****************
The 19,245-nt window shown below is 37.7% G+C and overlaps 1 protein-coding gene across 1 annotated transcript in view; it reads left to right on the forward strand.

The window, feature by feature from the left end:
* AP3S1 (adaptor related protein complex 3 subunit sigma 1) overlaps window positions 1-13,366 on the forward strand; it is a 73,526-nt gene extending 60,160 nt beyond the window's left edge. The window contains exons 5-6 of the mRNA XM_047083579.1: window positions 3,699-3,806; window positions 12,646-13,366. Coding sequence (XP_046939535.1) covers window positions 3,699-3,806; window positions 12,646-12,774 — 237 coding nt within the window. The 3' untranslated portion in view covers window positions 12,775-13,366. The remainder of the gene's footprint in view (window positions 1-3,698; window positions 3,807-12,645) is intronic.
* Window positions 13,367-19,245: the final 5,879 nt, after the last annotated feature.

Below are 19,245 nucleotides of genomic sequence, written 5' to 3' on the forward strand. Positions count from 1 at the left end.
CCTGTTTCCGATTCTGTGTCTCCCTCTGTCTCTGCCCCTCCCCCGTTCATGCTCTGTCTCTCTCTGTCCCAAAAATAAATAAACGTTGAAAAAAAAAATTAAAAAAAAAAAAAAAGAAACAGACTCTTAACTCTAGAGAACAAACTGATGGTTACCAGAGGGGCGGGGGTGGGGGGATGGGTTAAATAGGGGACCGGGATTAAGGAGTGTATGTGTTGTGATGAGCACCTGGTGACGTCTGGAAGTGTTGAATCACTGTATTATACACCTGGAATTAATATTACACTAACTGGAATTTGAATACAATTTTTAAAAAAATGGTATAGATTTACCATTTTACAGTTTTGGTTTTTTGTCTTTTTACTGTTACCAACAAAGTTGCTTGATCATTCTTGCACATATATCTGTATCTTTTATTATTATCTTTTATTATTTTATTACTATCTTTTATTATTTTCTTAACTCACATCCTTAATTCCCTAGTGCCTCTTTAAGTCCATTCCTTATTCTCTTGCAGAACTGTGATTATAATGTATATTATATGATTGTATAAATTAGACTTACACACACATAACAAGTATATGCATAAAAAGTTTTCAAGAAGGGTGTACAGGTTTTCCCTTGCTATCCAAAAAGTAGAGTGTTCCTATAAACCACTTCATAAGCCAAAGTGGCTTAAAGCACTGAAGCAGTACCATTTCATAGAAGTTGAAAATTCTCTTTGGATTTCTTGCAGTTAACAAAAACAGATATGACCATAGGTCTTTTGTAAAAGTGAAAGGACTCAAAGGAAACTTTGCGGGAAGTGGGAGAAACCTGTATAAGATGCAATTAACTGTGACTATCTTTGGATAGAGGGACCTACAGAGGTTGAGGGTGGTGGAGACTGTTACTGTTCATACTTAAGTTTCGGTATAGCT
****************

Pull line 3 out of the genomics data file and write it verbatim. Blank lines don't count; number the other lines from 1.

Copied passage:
* AP3S1 (adaptor related protein complex 3 subunit sigma 1) overlaps window positions 1-13,366 on the forward strand; it is a 73,526-nt gene extending 60,160 nt beyond the window's left edge. The window contains exons 5-6 of the mRNA XM_047083579.1: window positions 3,699-3,806; window positions 12,646-13,366. Coding sequence (XP_046939535.1) covers window positions 3,699-3,806; window positions 12,646-12,774 — 237 coding nt within the window. The 3' untranslated portion in view covers window positions 12,775-13,366. The remainder of the gene's footprint in view (window positions 1-3,698; window positions 3,807-12,645) is intronic.